CopyrightOral Questions

2:50 p.m.

Bloc

Carole Lavallée Bloc Saint-Bruno—Saint-Hubert, QC

Mr. Speaker, we would like the minister to say who this artist is. His parliamentary secretary said that 400 businesses, 37 multinationals, 300 chambers of commerce and 150 CEOs support this bill.

Will the heritage minister listen to the artists and creators who are on Parliament Hill today and fix his bill to give them justice and protect their copyrights?

CopyrightOral Questions

2:50 p.m.

Port Moody—Westwood—Port Coquitlam B.C.

Conservative

James Moore ConservativeMinister of Canadian Heritage and Official Languages

Mr. Speaker, we listened to our artists: we conducted unprecedented consultations on Bill C-32. The Union des artistes is on the Hill today; I met with them. They had six proposals concerning our copyright bill. We agree with four of the six. However, we are against a new tax for consumers. That is not in the interest of consumers, artists or Canadians.

AfghanistanOral Questions

2:55 p.m.

NDP

Jack Layton NDP Toronto—Danforth, ON

Mr. Speaker, yesterday the Minister of Foreign Affairs gave an incoherent answer on the question of the transfer of child detainees in Afghanistan.

The transferring of minors to the threat of torture is a clear violation of international law. According to a very powerful report from the United Nations, the record of the Afghan secret police is well known. There are beatings, interrogations, electric shocks and forced confessions of children.

My question is for the Prime Minister. How many children have been transferred under Canadian control to the Afghan secret police?

AfghanistanOral Questions

2:55 p.m.

Calgary Southwest Alberta

Conservative

Stephen Harper ConservativePrime Minister

Mr. Speaker, when there are Taliban individuals who may be under 18 years of age, there are special procedures for the handling of those individuals. If those individuals have been responsible for the killing or wounding of Canadian soldiers, this is taken very seriously. When they are transferred, they are subject to the supervision provisions in the transfer agreement and they are detained at separate facilities for juveniles.

This, by the way, is on the website if the member wants to look.

AfghanistanOral Questions

2:55 p.m.

NDP

Jack Layton NDP Toronto—Danforth, ON

Mr. Speaker, Canada's policy to transfer children to the Afghan NDS is shocking. The United Nations cites many instances of abuse of children by the Afghan secret police. We all know that the NDS practices torture. That is what we are talking about.

Can the Prime Minister tell us how many children Canada took prisoner? How many children did Canada transfer to the NDS? It is a simple question.

AfghanistanOral Questions

2:55 p.m.

Calgary Southwest Alberta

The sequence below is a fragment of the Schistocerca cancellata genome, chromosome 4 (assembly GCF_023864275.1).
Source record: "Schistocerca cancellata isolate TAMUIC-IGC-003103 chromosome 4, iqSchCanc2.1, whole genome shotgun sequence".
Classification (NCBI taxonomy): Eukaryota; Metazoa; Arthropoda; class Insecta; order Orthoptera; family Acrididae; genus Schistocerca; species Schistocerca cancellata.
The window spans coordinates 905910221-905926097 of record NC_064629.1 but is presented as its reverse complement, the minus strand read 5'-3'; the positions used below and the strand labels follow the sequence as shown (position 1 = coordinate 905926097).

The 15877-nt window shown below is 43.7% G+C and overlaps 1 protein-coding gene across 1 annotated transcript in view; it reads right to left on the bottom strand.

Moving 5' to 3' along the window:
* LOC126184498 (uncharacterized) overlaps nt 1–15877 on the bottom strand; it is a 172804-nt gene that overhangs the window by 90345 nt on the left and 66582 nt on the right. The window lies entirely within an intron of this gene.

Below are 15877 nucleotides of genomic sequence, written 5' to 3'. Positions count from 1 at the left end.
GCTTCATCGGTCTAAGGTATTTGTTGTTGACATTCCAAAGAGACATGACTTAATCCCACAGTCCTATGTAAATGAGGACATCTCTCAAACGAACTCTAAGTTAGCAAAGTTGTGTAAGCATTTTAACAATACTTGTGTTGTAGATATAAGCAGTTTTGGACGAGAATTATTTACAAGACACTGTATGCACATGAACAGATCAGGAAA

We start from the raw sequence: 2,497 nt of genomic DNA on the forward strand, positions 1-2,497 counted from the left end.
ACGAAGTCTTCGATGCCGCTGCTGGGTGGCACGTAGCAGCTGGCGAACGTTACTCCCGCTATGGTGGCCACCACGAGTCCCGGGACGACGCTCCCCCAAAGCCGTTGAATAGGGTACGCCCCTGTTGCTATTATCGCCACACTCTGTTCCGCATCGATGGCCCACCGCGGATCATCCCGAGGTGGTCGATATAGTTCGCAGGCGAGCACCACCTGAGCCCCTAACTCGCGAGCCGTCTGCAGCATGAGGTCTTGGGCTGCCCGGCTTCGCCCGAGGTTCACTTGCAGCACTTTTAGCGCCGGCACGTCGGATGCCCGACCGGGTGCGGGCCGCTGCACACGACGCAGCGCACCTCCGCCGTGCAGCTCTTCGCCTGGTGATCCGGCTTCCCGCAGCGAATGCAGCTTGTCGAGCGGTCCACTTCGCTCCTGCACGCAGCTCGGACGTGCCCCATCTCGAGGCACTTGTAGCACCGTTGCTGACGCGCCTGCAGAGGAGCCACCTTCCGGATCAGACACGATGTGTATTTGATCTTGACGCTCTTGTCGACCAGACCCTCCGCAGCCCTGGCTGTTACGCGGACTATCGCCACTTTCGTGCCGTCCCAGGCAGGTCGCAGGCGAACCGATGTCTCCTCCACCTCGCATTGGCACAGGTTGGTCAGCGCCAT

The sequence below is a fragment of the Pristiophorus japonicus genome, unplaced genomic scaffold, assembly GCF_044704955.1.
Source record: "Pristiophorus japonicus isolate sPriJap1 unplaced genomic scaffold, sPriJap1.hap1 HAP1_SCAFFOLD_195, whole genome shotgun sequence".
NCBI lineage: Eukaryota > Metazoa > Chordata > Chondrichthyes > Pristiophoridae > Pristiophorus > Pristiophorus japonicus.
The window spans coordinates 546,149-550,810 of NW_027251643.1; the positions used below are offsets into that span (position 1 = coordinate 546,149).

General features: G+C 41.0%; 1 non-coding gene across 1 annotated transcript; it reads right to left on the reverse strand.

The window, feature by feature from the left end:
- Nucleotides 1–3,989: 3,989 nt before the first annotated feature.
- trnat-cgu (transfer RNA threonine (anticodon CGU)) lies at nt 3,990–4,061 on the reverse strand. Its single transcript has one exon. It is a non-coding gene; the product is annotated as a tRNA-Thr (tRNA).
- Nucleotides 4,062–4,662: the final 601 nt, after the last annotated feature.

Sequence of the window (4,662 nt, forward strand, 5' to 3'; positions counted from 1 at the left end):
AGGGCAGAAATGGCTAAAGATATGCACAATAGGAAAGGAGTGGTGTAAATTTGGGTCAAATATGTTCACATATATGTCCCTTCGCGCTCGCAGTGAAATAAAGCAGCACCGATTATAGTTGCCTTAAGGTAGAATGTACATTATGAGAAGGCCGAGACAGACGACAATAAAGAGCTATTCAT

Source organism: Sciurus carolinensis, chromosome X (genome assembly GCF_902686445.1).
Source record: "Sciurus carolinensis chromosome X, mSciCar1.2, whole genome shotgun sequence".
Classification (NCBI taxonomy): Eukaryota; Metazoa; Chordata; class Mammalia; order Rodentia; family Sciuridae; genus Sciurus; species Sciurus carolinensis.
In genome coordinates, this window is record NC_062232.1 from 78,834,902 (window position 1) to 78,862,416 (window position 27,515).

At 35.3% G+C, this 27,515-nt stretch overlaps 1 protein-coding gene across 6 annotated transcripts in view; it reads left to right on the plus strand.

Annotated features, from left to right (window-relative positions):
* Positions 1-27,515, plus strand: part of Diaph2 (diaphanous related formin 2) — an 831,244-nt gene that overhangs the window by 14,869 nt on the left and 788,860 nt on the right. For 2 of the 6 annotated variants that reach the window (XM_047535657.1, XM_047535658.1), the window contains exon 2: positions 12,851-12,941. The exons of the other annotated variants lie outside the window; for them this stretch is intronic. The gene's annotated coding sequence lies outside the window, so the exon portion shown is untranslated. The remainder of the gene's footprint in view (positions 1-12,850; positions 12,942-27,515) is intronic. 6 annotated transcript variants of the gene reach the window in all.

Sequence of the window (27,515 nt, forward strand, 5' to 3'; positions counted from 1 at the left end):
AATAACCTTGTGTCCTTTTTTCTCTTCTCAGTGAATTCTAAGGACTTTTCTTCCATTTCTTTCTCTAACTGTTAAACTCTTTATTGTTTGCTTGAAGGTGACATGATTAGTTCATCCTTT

Conservative

Stephen Harper ConservativePrime Minister

Mr. Speaker, there are special procedures for when a Taliban insurgent under 18 years of age kills or wounds a Canadian soldier. Under our agreement with the Afghan government, special procedures are in place for such individuals and there are separate detention facilities.

AfghanistanOral Questions

2:55 p.m.

NDP

Jack Layton NDP Toronto—Danforth, ON

Mr. Speaker, Canadians remain in the dark about this whole business of the transfer of detainees to the Afghan secret police because of the cone of silence that was placed over the whole process in a deal worked out with the Liberals and the Bloc. That process is now being exposed as a sham.

We know that the Conservatives were exposing detainees to torture by Afghan secret police. Now they are sending children to the same fate. How many children? What is happening to them? Canadians want to know. When will we have a full public inquiry into what has gone on with the detainees?

AfghanistanOral Questions

2:55 p.m.

Calgary Southwest Alberta

Conservative

Stephen Harper ConservativePrime Minister

Mr. Speaker, as I have said, there are special procedures in place for those who may be under 18 years of age and there are special detention facilities. All of this is publicly available information that is on the website.

I find it very unfortunate to hear these kinds of attacks on the job being done by Canadian troops and Canadian diplomats in the field. It is without any information. I think the hon. member's party got a message from the Canadian public last night that they do not appreciate this kind of questioning.

Taseko Mines LimitedOral Questions

2:55 p.m.

Liberal

Denis Coderre Liberal Bourassa, QC

Mr. Speaker, I want to come back to the issue of Taseko Mines' Prosperity mine because we are talking about the possibility of insider trading and this is too important.